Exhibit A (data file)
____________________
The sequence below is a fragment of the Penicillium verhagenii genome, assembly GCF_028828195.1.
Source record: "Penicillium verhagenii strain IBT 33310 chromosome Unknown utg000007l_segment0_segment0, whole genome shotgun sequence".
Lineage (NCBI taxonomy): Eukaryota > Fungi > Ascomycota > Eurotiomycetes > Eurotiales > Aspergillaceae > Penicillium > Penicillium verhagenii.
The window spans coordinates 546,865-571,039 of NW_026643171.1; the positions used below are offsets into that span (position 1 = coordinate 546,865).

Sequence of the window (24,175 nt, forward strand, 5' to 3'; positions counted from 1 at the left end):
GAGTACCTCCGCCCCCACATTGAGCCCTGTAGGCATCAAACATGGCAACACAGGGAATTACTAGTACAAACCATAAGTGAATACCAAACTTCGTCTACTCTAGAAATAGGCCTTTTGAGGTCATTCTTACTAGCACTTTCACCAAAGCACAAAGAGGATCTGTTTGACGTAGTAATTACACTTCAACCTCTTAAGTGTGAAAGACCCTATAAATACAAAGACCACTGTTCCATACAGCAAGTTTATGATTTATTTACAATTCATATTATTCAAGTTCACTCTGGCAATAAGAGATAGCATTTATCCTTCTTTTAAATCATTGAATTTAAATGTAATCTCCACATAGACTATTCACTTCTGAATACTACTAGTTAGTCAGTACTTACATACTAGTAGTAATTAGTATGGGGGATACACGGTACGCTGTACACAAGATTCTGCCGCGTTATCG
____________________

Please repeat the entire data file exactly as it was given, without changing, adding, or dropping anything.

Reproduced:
The sequence below is a fragment of the Penicillium verhagenii genome, assembly GCF_028828195.1.
Source record: "Penicillium verhagenii strain IBT 33310 chromosome Unknown utg000007l_segment0_segment0, whole genome shotgun sequence".
Lineage (NCBI taxonomy): Eukaryota > Fungi > Ascomycota > Eurotiomycetes > Eurotiales > Aspergillaceae > Penicillium > Penicillium verhagenii.
The window spans coordinates 546,865-571,039 of NW_026643171.1; the positions used below are offsets into that span (position 1 = coordinate 546,865).

Sequence of the window (24,175 nt, forward strand, 5' to 3'; positions counted from 1 at the left end):
GAGTACCTCCGCCCCCACATTGAGCCCTGTAGGCATCAAACATGGCAACACAGGGAATTACTAGTACAAACCATAAGTGAATACCAAACTTCGTCTACTCTAGAAATAGGCCTTTTGAGGTCATTCTTACTAGCACTTTCACCAAAGCACAAAGAGGATCTGTTTGACGTAGTAATTACACTTCAACCTCTTAAGTGTGAAAGACCCTATAAATACAAAGACCACTGTTCCATACAGCAAGTTTATGATTTATTTACAATTCATATTATTCAAGTTCACTCTGGCAATAAGAGATAGCATTTATCCTTCTTTTAAATCATTGAATTTAAATGTAATCTCCACATAGACTATTCACTTCTGAATACTACTAGTTAGTCAGTACTTACATACTAGTAGTAATTAGTATGGGGGATACACGGTACGCTGTACACAAGATTCTGCCGCGTTATCG